June 8, 2011
Tax Court Jurisdiction
The Tax Court’s jurisdiction extends to income taxes; gift taxes; estate taxes; generation skipping transfer taxes; certain excises taxes imposed on public charities, private foundations, qualified pension plans and qualified investment entities; and in certain additions to tax, additional amounts and penalties.
The Tax Court does not have deficiency jurisdiction over employment tax and penalties except to the extent that the issue of employment taxes arises in a Collection Due Process proceeding. The Pension Protection Act of 2006 established that the Tax Court has exclusive jurisdiction over the review of all CDP determinations regardless of the type of underlying tax liability. The Court’s jurisdiction in CDP cases now includes unemployment taxes, unemployment taxes, trust fund recovery penalties, frivolous return penalties and other penalties that were previously heard in the United States District Courts.
With over 25 years of federal practice, Ms. Beary has the experience necessary to craft arguments of law to best represent you in the Tax Court. For more information about equitable arguments and proceedings outside of the Tax Court, see Suits for Refund in District Court.
Tax Court As A Choice of Forums
A taxpayer should carefully consider in which court a particular kind of suit may be brought. In this section, we provide information relevant to choosing the Tax Court to hear your case. For a summary which of the courts hears cases on what kinds of taxes see Tax Court Jurisdiction.
Taxpayer Can Litigate Before Paying The Tax
The Tax Court is one of the three judicial forums that hears and determines federal tax cases. The other two forums are the United States District Courts and the United States Court of Federal Claims. The principal difference between the Tax Court and the other two courts is that the Tax Court is the only court in which a taxpayer may dispute the amount of tax deficiency before paying the tax; in the other two courts, a taxpayer must first pay the entire amount of the disputed tax and then file a claim for a refund.
The absence of a prepayment requirement in the Tax Court explains why so many cases are filed there as compared to the other two courts. While the Tax Court may average up to 30,000 docketed tax-deficiency cases per year, the total number of cases filed in all of District Courts in the Nation per year is approximately 1,500 and, in the Court of Federal Claims, it is only 600 cases.
Geographic Scope of Jurisdiction
The Tax Court has nationwide jurisdiction and holds trials, in both Regular and Small Tax Cases, throughout the United States. Insofar as the Tax Court’s ability to compel the presence of witnesses, service of process by the Tax Court is nationwide. The Court of Federal Claims also offers nationwide service of process, unlike the United States District Courts which are general trial courts which have only localized jurisdiction in the district in which theyare located.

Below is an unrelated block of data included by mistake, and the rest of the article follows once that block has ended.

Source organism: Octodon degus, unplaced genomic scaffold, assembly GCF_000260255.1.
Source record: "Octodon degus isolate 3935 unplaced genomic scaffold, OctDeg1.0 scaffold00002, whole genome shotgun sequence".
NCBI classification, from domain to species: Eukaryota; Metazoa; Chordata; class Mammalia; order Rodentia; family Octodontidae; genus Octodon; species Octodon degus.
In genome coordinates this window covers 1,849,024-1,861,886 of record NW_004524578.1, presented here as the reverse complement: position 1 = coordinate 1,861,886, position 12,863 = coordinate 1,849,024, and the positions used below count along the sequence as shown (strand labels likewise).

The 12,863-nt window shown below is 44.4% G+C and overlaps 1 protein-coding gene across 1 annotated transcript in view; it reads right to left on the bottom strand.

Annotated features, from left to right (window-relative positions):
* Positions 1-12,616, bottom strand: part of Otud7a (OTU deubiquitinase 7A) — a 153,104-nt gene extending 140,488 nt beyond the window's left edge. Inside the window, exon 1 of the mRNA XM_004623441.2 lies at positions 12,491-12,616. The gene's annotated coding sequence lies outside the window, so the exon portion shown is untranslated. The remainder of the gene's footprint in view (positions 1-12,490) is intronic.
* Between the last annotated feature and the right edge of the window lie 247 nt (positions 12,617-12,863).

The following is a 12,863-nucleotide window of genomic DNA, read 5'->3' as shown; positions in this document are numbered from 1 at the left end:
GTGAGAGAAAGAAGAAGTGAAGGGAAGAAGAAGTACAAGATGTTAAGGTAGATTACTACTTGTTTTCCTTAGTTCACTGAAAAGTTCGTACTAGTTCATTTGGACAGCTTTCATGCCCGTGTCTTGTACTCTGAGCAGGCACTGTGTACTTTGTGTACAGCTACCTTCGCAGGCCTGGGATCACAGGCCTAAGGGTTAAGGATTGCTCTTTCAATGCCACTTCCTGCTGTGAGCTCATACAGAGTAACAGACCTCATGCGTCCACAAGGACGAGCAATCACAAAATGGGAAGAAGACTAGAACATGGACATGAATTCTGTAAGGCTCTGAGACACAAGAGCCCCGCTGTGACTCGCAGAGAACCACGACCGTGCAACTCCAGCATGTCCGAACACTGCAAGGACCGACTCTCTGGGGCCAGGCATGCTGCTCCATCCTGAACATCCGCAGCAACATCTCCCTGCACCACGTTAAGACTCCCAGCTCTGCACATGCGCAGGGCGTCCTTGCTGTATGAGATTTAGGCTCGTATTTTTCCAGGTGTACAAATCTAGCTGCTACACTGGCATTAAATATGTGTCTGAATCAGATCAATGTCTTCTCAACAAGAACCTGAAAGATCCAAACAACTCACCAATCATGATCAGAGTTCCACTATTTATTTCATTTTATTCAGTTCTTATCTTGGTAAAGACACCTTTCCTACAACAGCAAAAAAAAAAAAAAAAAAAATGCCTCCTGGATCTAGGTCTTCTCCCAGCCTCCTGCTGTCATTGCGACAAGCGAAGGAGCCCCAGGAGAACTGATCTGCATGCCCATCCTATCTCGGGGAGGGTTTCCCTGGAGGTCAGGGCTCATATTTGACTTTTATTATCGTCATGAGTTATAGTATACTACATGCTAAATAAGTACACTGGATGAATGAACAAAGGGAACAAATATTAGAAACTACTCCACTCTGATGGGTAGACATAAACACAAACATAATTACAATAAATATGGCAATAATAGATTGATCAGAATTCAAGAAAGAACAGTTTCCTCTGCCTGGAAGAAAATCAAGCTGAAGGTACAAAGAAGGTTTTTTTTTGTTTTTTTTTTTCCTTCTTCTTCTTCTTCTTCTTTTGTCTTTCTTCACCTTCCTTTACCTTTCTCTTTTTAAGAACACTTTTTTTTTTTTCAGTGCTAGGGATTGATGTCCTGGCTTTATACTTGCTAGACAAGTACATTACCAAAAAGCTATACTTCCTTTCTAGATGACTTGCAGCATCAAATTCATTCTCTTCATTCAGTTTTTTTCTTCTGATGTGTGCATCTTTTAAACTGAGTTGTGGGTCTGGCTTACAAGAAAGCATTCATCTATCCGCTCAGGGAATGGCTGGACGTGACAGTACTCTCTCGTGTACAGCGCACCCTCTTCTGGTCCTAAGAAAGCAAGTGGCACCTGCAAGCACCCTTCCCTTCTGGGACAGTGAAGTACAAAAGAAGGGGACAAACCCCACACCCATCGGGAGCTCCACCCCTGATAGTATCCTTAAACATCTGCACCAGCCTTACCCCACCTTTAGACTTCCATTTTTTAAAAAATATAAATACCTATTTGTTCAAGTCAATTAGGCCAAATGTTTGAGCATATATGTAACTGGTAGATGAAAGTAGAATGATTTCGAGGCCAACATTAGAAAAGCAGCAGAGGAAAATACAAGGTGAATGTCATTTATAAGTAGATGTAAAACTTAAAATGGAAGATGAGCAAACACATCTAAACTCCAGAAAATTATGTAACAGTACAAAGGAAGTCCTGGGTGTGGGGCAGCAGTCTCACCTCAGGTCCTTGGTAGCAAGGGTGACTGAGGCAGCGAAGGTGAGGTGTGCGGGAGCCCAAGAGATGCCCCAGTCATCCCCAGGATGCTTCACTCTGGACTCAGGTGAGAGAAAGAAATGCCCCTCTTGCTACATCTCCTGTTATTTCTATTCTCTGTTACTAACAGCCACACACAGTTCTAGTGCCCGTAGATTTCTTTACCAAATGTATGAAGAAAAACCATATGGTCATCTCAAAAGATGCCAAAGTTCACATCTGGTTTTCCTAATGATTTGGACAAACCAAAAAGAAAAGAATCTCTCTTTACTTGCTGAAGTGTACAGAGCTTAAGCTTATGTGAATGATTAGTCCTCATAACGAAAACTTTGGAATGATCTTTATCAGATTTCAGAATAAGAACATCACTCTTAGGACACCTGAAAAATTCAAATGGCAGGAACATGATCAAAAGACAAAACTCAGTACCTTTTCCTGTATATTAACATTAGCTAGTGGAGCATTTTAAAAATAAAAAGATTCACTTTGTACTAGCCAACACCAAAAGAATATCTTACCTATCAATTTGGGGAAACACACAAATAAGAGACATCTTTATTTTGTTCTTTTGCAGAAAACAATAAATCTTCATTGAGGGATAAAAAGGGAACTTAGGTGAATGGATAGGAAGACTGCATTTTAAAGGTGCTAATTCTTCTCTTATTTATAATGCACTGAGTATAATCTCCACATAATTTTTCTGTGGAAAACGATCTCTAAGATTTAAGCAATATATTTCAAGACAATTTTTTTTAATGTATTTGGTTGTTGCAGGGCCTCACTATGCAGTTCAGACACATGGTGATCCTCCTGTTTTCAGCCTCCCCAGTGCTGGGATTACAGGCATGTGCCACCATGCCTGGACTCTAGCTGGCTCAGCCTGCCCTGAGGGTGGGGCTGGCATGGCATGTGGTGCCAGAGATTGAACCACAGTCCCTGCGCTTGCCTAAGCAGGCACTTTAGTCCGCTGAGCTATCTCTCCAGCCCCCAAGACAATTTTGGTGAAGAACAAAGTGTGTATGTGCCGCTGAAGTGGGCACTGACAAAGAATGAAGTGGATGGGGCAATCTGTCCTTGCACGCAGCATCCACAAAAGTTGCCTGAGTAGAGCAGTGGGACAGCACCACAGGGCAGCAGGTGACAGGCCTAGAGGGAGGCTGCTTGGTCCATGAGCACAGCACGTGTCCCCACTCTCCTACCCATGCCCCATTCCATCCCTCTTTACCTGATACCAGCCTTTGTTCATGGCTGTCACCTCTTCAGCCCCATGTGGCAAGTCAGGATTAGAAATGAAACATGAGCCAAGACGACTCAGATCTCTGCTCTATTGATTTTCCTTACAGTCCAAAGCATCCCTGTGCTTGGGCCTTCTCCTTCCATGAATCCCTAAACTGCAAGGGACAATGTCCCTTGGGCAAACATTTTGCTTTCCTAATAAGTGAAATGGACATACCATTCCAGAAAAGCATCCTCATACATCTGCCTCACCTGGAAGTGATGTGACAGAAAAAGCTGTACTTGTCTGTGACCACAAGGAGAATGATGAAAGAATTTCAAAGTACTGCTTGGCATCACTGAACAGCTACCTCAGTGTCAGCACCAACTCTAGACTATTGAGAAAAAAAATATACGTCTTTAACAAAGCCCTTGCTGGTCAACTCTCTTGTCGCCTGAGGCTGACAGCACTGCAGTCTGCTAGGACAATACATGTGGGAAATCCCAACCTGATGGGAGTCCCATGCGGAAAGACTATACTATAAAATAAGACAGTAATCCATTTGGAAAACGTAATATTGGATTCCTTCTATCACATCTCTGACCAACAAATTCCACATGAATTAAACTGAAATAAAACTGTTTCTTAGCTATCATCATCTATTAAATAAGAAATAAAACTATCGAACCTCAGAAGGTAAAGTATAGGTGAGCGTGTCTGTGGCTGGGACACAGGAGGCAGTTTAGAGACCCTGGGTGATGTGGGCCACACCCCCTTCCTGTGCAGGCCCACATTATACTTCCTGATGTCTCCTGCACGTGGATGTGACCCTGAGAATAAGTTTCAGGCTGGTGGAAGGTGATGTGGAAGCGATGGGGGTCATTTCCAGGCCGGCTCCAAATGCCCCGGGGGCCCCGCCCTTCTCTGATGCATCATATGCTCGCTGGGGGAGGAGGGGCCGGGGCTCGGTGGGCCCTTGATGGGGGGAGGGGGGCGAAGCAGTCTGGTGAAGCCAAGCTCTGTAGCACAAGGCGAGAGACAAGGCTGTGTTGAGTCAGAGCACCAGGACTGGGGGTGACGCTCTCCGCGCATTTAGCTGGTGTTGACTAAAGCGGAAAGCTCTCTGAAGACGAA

Nature of Expertise
U.S. District Courts hear all types of matters; unlike the Tax Court, they do not possess an exclusive tax expertise. Moreover, because of court backlogs and the speedy criminal trial rule, district court judges have increasingly assigned procedural and pretrial issues to magistrates who may possess even less tax expertise than do the district court judges themselves. The Court of Federal Claims was formerly known as the United States Claims Court. Although some judges on the Court of Federal Claims have a distinct tax background, there are other judges who may have had a government contracts or intellectual property career before their appointment to the bench. The number of tax filings on the Court of Federal Claims’docket has consistently declined over the years, although the amounts of tax in issue are generally large.
The District Courts are distinguished by being the only court adjudicating tax controversies which affords the taxpayer a jury trial. If a taxpayer has a good reputation in the community and thinks that it would be to his/her advantage to be judged by his peers, then the District Court might be the preferable venue.
Applicable Rules of Procedure
Both the Tax Court and the Court of Federal Claims are governed by their own Rules, while all litigation in the District Courts is governed by the Federal Rules of Civil Procedure. Even though the Tax Court may give deference to the Federal Rules of Civil Procedure where no express Tax Court Rule exists, if there is an applicable Tax Court Rule, a different result may be generated than the result that would have been obtained in the District Courts. This difference can work for or against the taxpayer, depending on the facts of the case.